Draft water resources planning guideline


The Environment Agency (UK) is carrying out the following consultion:

Water companies are required by law to prepare and revise their 25 year water resources management plans every five years. Since the last round of plans were completed, they have worked with the English and Welsh Governments, Ofwat and the water industry to review and improve the guideline that companies must follow in preparing their plans.  Companies will be required to follow the guideline when producing their new plans in 2014.


Restoring urban brooks - a new guide on the restoration of brooks in urban areas


Finnish Environment Institute has published a new guide "Restoring urban brooks". Targetted at planners and decision makers in the field of land use planning, environmental assessment, green areas and construction the guide offers a versatile information package on the restoration of small water bodies in densely populated areas.


(in Finnish with English and Swedish abstracts)

Restoring Rivers by Restoring Flooding


Brian Richter of The Nature Conservancy and University of Virginia in Water Currents



'The Army Corps of Engineers is making floods' says Brian Richter. See full article on the National Geographic website.


It’s true.  I’ve seen them doing it.  They’ve been doing it for years.  And it’s a very good thing for fish, frogs, mussels, wetlands, and local communities that depend on the bounty of healthy river systems and estuaries for their livelihoods and economies.


As part of a decade-long partnership called the Sustainable Rivers Project, the Corps and The Nature Conservancy are collaborating in eight river basins across the U.S. to modify dam operations for the benefit of downstream river and estuary health.  In five of those basins – the Savannah River in Georgia and South Carolina, the Green River of Kentucky, the Bill Williams River of Arizona, the Big Cypress Bayou of Texas, and the Willamette River in Oregon – the Corps is releasing ‘designer floods’ from their dams.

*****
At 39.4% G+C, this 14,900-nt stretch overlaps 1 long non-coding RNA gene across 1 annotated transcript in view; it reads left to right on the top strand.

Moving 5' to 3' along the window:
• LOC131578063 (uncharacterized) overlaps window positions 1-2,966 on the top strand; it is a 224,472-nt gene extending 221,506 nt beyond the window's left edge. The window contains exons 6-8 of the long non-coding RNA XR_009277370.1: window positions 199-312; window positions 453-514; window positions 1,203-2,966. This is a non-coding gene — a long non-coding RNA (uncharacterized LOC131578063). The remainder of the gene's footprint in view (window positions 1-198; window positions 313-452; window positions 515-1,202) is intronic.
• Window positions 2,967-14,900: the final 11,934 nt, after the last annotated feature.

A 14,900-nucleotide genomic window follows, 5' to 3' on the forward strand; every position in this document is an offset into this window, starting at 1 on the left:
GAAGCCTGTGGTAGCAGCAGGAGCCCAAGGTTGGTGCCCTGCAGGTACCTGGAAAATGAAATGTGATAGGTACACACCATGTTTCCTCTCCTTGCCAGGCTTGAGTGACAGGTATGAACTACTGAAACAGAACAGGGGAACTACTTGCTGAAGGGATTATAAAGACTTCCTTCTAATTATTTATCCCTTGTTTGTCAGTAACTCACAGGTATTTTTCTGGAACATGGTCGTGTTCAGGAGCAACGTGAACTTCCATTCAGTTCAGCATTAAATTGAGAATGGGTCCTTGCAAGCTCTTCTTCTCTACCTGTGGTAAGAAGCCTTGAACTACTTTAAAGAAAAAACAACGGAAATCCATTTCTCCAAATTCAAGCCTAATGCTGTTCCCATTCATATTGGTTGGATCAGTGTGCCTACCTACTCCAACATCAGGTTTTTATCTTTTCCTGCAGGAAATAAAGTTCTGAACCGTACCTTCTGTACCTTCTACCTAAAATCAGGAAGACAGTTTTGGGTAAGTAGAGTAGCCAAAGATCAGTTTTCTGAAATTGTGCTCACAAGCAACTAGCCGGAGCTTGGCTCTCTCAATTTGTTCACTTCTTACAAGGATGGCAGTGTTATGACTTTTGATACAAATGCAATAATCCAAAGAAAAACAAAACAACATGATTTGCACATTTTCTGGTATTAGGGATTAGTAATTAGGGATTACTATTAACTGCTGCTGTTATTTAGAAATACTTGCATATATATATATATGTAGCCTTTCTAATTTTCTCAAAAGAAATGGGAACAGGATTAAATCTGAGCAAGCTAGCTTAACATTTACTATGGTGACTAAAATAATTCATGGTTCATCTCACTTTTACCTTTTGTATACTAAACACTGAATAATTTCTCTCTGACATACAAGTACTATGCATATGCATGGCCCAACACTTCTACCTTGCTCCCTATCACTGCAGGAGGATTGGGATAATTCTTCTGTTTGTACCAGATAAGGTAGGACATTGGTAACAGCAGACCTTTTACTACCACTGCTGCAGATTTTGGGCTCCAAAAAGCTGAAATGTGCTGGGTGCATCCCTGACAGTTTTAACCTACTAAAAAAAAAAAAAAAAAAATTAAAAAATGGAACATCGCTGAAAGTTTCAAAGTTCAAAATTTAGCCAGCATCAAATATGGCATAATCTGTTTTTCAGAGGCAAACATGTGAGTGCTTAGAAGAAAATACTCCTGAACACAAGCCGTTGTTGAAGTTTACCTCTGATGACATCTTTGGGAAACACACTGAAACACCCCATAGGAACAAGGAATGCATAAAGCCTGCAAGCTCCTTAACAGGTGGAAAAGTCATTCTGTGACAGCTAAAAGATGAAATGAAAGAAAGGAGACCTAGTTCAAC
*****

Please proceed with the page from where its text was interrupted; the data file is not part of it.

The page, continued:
You may be surprised to learn that floods can be good for people and nature.  That’s not what you hear from a media fixated on death and destruction — and to be sure, big floods like last year’s on the Mississippi provide plenty of those stories.


But river scientists hold a different – or at least a more balanced — perspective of floods.

RESTORE – the case study repository is coming…



What is this about? – This article intends to provide readers with an update on the RESTORE river restoration case study repository. Our aim is to create something like a Wikipedia for river restoration projects. By sharing and being able to comment on information about the experiences of river restoration in Europe, ideas for best practice will quickly emerge.This will be achieved by the creation of public website hosting restoration shared knowledge in the form of reference documents, best practice guidance and a repository of case studies.


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